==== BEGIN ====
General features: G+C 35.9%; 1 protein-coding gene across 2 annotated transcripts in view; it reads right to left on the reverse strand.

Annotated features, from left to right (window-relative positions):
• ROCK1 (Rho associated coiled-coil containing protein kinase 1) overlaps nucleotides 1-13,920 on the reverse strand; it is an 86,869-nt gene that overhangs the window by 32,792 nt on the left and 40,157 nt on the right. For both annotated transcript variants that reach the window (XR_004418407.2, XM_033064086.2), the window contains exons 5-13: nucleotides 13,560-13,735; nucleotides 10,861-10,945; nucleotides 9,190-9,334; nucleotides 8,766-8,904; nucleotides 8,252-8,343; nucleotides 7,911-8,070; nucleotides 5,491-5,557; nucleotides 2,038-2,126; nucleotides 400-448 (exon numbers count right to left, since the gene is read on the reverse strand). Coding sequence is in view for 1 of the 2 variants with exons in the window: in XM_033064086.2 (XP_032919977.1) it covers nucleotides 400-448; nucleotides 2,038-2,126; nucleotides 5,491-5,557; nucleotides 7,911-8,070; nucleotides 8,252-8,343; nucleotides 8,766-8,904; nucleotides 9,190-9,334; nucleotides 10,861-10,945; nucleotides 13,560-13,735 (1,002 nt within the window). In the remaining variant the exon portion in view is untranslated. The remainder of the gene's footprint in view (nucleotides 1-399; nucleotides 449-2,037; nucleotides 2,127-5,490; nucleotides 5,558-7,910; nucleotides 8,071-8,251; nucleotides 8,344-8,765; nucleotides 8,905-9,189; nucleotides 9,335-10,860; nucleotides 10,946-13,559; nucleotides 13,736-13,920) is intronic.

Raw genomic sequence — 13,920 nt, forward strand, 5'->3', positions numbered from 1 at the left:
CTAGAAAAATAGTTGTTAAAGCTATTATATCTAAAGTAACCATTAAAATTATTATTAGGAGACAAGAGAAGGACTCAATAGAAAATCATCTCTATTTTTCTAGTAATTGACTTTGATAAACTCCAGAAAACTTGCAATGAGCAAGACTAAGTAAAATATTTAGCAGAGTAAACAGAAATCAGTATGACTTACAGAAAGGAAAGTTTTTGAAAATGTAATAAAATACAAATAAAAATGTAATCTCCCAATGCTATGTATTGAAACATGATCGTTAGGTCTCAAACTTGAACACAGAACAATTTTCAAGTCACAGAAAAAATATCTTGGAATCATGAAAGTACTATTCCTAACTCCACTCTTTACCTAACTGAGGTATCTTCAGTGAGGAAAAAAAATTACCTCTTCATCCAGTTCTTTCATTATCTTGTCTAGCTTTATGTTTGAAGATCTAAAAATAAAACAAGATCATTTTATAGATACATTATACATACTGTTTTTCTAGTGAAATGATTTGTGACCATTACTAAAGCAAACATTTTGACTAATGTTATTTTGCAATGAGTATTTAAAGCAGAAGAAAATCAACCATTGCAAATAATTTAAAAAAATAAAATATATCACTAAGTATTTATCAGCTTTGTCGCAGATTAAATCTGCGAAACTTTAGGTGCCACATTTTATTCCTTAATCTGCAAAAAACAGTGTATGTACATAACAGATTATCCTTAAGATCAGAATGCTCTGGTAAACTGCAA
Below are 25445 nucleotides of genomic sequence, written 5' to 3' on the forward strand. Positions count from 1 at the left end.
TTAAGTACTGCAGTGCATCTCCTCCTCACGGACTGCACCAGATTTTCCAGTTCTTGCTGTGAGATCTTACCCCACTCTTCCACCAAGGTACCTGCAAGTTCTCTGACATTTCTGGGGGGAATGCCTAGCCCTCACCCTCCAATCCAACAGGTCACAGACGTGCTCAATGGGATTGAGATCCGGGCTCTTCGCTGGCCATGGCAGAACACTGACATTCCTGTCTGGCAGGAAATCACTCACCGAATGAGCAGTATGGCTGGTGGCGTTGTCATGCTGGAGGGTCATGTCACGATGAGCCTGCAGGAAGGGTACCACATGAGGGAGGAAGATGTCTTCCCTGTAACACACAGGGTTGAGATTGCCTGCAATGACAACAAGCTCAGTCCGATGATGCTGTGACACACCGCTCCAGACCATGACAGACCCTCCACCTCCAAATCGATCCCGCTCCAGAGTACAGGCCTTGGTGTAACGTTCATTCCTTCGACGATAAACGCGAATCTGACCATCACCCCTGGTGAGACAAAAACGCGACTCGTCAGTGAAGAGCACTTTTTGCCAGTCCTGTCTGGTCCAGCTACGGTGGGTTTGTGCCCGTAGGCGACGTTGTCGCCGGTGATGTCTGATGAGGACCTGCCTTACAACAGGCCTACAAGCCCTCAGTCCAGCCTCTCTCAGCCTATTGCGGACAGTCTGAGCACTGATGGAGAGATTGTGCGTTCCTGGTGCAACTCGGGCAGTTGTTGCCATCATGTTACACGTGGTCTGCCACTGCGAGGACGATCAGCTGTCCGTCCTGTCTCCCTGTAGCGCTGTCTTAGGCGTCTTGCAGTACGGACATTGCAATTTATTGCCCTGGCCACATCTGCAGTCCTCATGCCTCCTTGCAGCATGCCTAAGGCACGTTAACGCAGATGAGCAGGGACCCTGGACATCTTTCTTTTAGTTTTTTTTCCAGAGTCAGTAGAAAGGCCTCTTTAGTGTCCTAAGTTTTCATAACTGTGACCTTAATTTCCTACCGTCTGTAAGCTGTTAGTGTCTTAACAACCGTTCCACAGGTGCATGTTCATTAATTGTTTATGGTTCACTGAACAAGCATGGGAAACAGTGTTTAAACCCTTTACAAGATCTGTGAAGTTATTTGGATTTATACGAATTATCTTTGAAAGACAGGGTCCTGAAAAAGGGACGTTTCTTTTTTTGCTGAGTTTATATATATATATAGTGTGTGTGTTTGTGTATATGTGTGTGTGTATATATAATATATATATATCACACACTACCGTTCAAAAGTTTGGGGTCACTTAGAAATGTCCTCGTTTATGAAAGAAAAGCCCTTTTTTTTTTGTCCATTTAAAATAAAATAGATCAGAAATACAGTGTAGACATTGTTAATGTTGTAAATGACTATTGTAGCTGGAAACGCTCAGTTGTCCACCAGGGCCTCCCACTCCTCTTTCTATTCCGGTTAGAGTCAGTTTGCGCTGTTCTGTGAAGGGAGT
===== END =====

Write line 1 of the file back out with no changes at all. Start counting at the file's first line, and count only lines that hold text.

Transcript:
General features: G+C 35.9%; 1 protein-coding gene across 2 annotated transcripts in view; it reads right to left on the reverse strand.